As soon as you are able to zero-in on your best pick in your ongoing house-hunting, the last thing that you want to experience is to compete with other interested home buyers. The ensuing competition – especially when it involves high value and marketable home properties – is now becoming a near possibility. This is something that home buyers must start to consider as more and more real estate markets are now slowly moving towards positive territory.So, what must home buyers do in order to get ahead of competition if and when things get tighter in real estate markets? You must arm yourself for the expected bidding war that you will have to face once you find your ideal home property. While others look at the transaction being purely dictated by the “roll of the dice,” it is extremely important for serious home buyers to prepare for transactions that will involve multi-bid home property trenches.Look at your loan logicDon’t start with your house-hunting unless you have a pre-approved mortgage. This is extremely important since this event will allow you to determine your budget range based on the maximal financing that is available to you. Once you have your mortgage application pre-approved, you not only establish your ceiling in your home buying but also focus on the right property segment or category. You may seek the professional advice of a licensed and competent broker so that you will be able to establish and determine your best options. You will also be perceived by sellers as a serious buyer once you have a pre-approved mortgage.Don’t keep up with the JonesesIt is not wise to engage in a rat race when buying your dream home. However, if you are serious in bidding for a particular party, it is highly recommended that you perform a comparative analysis of the real estate market. In short, you have to carefully assess the fair market value of the home property that you are interested in and compare the value with the fair market value of similar property within the same area. In this way, you can determine whether you are buying within your means or not.Play it cleanDon’t make impossible demands or unusual requests. For instance, it may not be wise to include in your terms of agreement that the home purchase will be predicated by the sale of your current home property. Adding contingent clauses to address extenuating conditions can lead to the failure of negotiation with the seller.Examine the merchandiseAllocate a budget for the appropriate pre-purchase home inspection. This is about one percent of the property’s asking price. This is one expense item that you cannot do without. If the property has serious flaws and underlying structural issues, then it is best that you have a detailed assessment report by a reputable home inspection specialist before proceeding with the negotiation.Don’t be charmed by superficial enhancementsAs a wise home buyer, you must look beyond the “icing” of the home property for sale. You must separate the substantial aspects from the fluff in order to make an accurate assessment of the true value of the home property. This means that you have to discount in your value assessment those gorgeous draperies and Persian rugs. It is also essential that you look beyond the drama and impact created by fresh coat of paint in both the interior and exterior of the home property. This can be just a “smokescreen” to conceal the real state of the property for sale.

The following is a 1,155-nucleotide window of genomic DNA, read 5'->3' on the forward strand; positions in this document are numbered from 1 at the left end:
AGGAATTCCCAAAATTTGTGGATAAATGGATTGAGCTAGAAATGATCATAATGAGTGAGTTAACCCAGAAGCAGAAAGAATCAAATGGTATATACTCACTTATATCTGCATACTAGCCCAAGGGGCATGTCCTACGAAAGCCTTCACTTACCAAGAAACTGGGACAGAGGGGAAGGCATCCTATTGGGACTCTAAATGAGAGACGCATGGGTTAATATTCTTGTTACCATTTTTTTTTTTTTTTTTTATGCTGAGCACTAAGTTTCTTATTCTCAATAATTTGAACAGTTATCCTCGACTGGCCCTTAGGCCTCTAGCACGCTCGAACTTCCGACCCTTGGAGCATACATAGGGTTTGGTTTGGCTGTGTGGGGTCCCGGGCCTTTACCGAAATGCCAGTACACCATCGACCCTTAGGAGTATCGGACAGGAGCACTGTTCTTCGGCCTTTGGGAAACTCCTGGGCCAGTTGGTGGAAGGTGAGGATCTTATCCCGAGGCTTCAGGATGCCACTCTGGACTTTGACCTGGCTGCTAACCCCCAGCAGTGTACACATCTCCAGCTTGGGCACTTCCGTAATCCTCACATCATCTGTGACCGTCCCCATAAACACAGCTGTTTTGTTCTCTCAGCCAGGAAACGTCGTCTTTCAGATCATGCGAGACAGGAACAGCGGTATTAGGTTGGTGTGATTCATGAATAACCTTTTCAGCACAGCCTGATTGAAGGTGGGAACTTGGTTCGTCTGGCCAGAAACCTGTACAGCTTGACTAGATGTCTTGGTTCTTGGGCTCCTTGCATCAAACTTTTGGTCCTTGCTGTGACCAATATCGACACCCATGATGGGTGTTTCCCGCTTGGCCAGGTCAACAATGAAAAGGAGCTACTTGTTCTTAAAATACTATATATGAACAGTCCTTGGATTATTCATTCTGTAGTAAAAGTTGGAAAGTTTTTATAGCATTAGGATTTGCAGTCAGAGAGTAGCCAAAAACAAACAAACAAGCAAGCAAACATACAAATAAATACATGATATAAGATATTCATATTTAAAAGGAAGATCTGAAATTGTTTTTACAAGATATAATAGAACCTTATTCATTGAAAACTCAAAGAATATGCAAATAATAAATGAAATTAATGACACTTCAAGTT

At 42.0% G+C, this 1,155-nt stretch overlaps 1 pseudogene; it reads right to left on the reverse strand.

Especially in the case of homeowners who own multiple properties, they may find that their mortgage company has had the locks changed on a house in foreclosure. This can be very unsettling to owners who are still trying to find a workable solution to foreclosure, because it indicates that the bank is exercising control over the property before it has been sold out from under the owners at a county auction. But banks may have the locks changed on a house even though they are not the legal owners of the property.Of course, they can not really just take the property away before the foreclosure has gone through and the house has been sold at a sheriff sale. Without a reason to request that the house be secured, the bank can do nothing to the property itself until after the foreclosure auction. However, they can request the court to secure the property temporarily, which might mean changing the locks on an apparently-abandoned house.Especially if the homeowners have not responded to any of the bank’s motions in court or filed an answer to the foreclosure lawsuit or appeared (on their own or through an attorney) at the scheduled foreclosure hearing, the bank may just assume that they have decided to walk away from the house. Even if they know that the house is a vacation or investment property, they will not want to see it sitting empty and a potential target of vandalism or damage.The government courts and sheriffs department will usually do whatever the banks tell them to do, so that helps explain why a house may be locked up before the foreclosure auction. The mortgage company can usually show that the owners have not responded to the lawsuit and that the house has not been occupied for a certain number of weeks or months, and that it should be secured to prevent damage. The courts will usually accept this argument and order the sheriff to change the locks.But once this happens, it can be extremely difficult for the homeowners to regain access to their home. This is why they should keep in contact with the lender throughout the foreclosure process so they can explain why the house will be empty. But preventing the county government from changing the locks will always be much easier than cutting through all of the red tape later on to get back into the house. After the government changes the locks, even if the homeowners try to break into their own home, they may be held liable for any damage.Once the locks have been changed and the homeowners are shut out of the house, but before the foreclosure auction has been conducted, they can try to get access back to the house by calling the local sheriff’s department or the courts. They will most likely have to inform the court that they are still in possession of the house even though it is not their primary residence and may be empty at times. Even this simple act of explanation may require filing paperwork in the court and having the government remove the locks that were changed or allowing the legal owners access to their own property.But the house is still the private property of the owners until it is sold at the county foreclosure auction. The mortgage company can and usually will secure the home if it looks like the homeowners have abandoned a property in foreclosure. However, they can not not otherwise interfere with the foreclosure victims’ ownership interest until that interest is transferred by the applicable laws. The government may act as the right arm of the banks in securing the property and keeping the homeowners out for as long as possible, so keeping the house from being taken over by the government, even temporarily, should be a high priority for homeowners who are attempting to stop foreclosure on their homes.